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Probably an AIBU but safer to post here!

(40 Posts)
parttimer79 Fri 26-Apr-13 10:51:40

This should probably be in relationships or AIBU but this is about a relationship with DP who has children then I feel better posting here as I'm not sure at 6 months pregnant I can face the pasting elsewhere.

I have been with DP 2 years and we've lived together since last august. I got pregnant in November with my first child, DP has 2 DCs with exW.

We have DSCs every saturday and one week night but he does not yet have them overnight as exW wants contact to be child led and feels they are not ready. This is being dealt with by solicitors at present.

This mean that we never have a weekend we just the 2 of us can do something and we only go away between the set contact times so he does not miss seeing DSCs. I am absolutely fine with this, glad he is a committed Dad etc - just want to make that clear.

Right - after all that back story the issue is that I have said I would really like a couple of days away, just the 2 of us. This has been a really hard pregnancy, I am in the midst of full time PhD and teaching (only this term to go) and I have PreND.
It is v difficult to get DP to take any time off work for family things unless it involves DCs. To organise things e.g going to a friends wedding, going to scans, I have to effectively schedule a time to talk to him when he is not stressed/ tired from work, make him put the date in his diary and even then it feels like it is not worth the stress of taking him away from work (he is an academic so never really "off", I am also an academic in a way but way lower level and so under much less stress).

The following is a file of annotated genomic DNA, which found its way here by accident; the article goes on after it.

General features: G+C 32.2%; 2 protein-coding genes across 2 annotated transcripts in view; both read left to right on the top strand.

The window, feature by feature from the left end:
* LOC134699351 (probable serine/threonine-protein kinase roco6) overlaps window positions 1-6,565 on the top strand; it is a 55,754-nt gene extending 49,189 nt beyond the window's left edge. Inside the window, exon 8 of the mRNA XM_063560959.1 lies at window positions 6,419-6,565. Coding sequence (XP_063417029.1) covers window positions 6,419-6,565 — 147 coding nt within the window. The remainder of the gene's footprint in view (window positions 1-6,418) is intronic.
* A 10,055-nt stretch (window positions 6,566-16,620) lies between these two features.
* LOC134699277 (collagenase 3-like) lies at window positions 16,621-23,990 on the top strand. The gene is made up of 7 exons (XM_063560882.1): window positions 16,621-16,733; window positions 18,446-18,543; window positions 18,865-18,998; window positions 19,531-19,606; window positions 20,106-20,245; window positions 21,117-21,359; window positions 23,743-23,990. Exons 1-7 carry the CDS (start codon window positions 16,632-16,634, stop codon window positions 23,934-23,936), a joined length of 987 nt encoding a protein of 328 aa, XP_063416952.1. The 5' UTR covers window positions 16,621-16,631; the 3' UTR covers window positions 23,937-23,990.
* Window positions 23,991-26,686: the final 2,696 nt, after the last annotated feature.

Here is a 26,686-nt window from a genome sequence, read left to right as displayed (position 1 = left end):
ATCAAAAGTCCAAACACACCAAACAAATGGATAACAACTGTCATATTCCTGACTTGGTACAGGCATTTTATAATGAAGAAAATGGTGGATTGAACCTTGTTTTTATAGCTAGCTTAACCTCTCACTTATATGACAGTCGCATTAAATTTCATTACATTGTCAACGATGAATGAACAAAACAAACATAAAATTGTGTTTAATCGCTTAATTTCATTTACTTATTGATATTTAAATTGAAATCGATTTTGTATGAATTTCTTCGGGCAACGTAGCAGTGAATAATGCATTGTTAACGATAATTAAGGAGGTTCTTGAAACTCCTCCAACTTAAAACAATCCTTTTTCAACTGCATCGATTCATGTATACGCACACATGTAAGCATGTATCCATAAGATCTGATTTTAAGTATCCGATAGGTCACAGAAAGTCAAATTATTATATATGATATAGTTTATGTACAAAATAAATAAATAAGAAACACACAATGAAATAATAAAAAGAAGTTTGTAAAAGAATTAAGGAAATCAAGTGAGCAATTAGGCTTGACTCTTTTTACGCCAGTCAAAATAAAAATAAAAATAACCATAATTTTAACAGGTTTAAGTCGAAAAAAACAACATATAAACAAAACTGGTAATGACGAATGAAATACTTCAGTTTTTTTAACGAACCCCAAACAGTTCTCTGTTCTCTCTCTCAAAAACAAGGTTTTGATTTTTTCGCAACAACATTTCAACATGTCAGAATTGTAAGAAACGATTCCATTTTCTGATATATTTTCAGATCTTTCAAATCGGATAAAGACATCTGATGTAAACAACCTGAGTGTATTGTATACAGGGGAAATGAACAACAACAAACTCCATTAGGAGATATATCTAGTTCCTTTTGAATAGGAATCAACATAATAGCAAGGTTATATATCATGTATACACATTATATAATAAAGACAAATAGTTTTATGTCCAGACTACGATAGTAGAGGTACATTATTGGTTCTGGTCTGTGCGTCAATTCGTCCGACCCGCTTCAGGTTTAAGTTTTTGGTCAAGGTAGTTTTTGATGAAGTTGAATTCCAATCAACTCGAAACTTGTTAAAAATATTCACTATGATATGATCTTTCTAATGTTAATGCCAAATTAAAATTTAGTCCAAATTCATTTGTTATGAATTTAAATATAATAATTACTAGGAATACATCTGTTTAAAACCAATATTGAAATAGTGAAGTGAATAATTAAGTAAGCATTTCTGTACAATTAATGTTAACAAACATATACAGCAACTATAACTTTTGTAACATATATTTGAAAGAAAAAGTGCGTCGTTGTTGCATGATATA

He has taken time off when his family are visiting or when he gets extra contact time in the school holidays no questions asked (again as it should be). So why do I not matter enough to do this?

We are going to an event with his parents in a couple of months which he sees as a holiday (and it is I guess) but to me this is actually 3 days involving a 6 hour drive each way and time with his parents (who are lovely and I get on well with) when I am 8 months pregnant.

All I am asking is for 2 or 3 days somewhere not too far away to recharge after a stressful time and before baby arrives in August. he would only need to take a monday and tuesday off, and we could not miss any contact time with DSCs.

I feel like a lot of the time I am bottom of the list of his priorities and worry that when baby arrives I will still be in charge of "manging" family life - unless it involves his DCs or his parents/siblings in which case he has shown himself perfectly capable of stepping up. I cannot think of one thing we have done together which he hs either instigated or organised.